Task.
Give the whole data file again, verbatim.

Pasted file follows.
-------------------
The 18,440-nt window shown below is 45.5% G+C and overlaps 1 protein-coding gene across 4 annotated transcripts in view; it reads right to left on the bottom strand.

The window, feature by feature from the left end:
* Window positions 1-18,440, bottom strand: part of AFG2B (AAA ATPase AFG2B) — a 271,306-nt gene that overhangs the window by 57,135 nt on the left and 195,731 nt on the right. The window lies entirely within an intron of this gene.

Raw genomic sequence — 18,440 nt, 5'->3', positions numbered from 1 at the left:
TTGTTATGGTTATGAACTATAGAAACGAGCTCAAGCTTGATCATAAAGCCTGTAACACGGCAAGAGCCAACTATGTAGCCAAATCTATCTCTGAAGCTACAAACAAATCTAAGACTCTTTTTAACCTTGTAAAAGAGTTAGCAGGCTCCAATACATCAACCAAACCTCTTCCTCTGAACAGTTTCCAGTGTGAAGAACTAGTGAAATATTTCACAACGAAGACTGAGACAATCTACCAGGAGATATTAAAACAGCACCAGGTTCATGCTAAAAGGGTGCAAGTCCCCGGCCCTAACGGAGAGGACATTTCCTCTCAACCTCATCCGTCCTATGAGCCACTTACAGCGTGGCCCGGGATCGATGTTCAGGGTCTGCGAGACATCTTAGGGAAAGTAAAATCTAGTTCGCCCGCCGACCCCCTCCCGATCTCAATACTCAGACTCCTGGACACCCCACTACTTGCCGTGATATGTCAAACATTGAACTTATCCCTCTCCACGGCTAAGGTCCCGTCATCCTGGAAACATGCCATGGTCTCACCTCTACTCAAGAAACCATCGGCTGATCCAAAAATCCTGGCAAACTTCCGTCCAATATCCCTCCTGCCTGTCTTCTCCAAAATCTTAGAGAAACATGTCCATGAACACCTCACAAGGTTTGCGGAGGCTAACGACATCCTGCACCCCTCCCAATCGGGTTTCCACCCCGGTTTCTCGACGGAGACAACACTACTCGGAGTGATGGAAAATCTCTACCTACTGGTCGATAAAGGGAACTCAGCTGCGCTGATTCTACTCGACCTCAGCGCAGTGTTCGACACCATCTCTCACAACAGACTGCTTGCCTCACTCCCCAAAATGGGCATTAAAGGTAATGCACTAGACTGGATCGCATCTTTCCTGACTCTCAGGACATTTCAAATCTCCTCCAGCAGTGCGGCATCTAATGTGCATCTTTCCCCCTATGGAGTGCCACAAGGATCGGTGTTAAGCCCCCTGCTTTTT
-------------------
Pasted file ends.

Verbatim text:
The 18,440-nt window shown below is 45.5% G+C and overlaps 1 protein-coding gene across 4 annotated transcripts in view; it reads right to left on the bottom strand.

The window, feature by feature from the left end:
* Window positions 1-18,440, bottom strand: part of AFG2B (AAA ATPase AFG2B) — a 271,306-nt gene that overhangs the window by 57,135 nt on the left and 195,731 nt on the right. The window lies entirely within an intron of this gene.

Raw genomic sequence — 18,440 nt, 5'->3', positions numbered from 1 at the left:
TTGTTATGGTTATGAACTATAGAAACGAGCTCAAGCTTGATCATAAAGCCTGTAACACGGCAAGAGCCAACTATGTAGCCAAATCTATCTCTGAAGCTACAAACAAATCTAAGACTCTTTTTAACCTTGTAAAAGAGTTAGCAGGCTCCAATACATCAACCAAACCTCTTCCTCTGAACAGTTTCCAGTGTGAAGAACTAGTGAAATATTTCACAACGAAGACTGAGACAATCTACCAGGAGATATTAAAACAGCACCAGGTTCATGCTAAAAGGGTGCAAGTCCCCGGCCCTAACGGAGAGGACATTTCCTCTCAACCTCATCCGTCCTATGAGCCACTTACAGCGTGGCCCGGGATCGATGTTCAGGGTCTGCGAGACATCTTAGGGAAAGTAAAATCTAGTTCGCCCGCCGACCCCCTCCCGATCTCAATACTCAGACTCCTGGACACCCCACTACTTGCCGTGATATGTCAAACATTGAACTTATCCCTCTCCACGGCTAAGGTCCCGTCATCCTGGAAACATGCCATGGTCTCACCTCTACTCAAGAAACCATCGGCTGATCCAAAAATCCTGGCAAACTTCCGTCCAATATCCCTCCTGCCTGTCTTCTCCAAAATCTTAGAGAAACATGTCCATGAACACCTCACAAGGTTTGCGGAGGCTAACGACATCCTGCACCCCTCCCAATCGGGTTTCCACCCCGGTTTCTCGACGGAGACAACACTACTCGGAGTGATGGAAAATCTCTACCTACTGGTCGATAAAGGGAACTCAGCTGCGCTGATTCTACTCGACCTCAGCGCAGTGTTCGACACCATCTCTCACAACAGACTGCTTGCCTCACTCCCCAAAATGGGCATTAAAGGTAATGCACTAGACTGGATCGCATCTTTCCTGACTCTCAGGACATTTCAAATCTCCTCCAGCAGTGCGGCATCTAATGTGCATCTTTCCCCCTATGGAGTGCCACAAGGATCGGTGTTAAGCCCCCTGCTTTTT